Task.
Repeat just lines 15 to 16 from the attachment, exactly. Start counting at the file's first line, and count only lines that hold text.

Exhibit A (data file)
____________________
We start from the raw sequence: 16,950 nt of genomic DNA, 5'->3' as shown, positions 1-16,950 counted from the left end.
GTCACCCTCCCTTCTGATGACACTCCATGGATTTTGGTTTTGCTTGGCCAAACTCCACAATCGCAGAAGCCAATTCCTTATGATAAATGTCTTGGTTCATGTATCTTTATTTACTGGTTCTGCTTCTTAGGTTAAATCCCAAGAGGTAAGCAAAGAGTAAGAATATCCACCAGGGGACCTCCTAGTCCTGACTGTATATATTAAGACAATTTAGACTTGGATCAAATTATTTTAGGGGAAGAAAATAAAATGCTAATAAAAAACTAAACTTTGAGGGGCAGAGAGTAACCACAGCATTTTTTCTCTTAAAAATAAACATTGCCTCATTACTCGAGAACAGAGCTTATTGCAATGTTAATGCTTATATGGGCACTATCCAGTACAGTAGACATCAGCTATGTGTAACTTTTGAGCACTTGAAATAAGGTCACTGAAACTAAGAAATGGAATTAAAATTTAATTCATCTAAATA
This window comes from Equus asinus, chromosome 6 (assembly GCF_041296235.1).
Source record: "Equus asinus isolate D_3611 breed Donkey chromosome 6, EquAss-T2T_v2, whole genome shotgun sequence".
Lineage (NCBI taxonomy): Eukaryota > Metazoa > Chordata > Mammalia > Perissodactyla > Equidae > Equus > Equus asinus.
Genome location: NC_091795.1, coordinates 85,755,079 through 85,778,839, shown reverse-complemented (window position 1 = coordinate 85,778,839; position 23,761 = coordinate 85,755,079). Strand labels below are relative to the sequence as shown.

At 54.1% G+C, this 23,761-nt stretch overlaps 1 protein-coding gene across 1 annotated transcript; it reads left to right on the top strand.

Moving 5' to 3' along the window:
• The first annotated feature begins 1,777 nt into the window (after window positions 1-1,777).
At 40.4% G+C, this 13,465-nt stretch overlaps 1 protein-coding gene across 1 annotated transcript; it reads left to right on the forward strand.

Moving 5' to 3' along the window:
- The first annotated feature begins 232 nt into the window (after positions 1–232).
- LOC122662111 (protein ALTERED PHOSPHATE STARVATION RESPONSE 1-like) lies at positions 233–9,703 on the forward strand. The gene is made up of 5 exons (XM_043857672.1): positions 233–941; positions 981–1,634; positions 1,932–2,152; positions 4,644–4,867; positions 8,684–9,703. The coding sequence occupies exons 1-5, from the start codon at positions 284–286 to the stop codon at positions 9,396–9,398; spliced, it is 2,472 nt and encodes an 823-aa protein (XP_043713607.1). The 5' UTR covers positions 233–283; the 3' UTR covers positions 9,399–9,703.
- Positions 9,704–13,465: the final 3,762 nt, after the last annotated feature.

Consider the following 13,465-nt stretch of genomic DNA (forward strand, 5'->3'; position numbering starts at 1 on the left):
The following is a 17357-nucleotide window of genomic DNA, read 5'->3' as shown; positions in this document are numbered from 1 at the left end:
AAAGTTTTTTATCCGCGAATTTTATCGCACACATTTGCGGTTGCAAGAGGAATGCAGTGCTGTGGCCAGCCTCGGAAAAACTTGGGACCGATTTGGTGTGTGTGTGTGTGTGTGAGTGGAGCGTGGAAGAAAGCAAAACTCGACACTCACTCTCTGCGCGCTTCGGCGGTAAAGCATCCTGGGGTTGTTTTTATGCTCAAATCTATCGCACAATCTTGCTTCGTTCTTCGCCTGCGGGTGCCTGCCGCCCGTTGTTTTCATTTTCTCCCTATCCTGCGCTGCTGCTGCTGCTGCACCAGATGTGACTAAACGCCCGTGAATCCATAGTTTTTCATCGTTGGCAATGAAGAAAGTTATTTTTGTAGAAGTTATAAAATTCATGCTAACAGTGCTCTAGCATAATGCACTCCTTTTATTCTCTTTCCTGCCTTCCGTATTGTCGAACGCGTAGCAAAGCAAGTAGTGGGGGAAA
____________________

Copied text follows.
Consider the following 13,465-nt stretch of genomic DNA (forward strand, 5'->3'; position numbering starts at 1 on the left):
The following is a 17357-nucleotide window of genomic DNA, read 5'->3' as shown; positions in this document are numbered from 1 at the left end: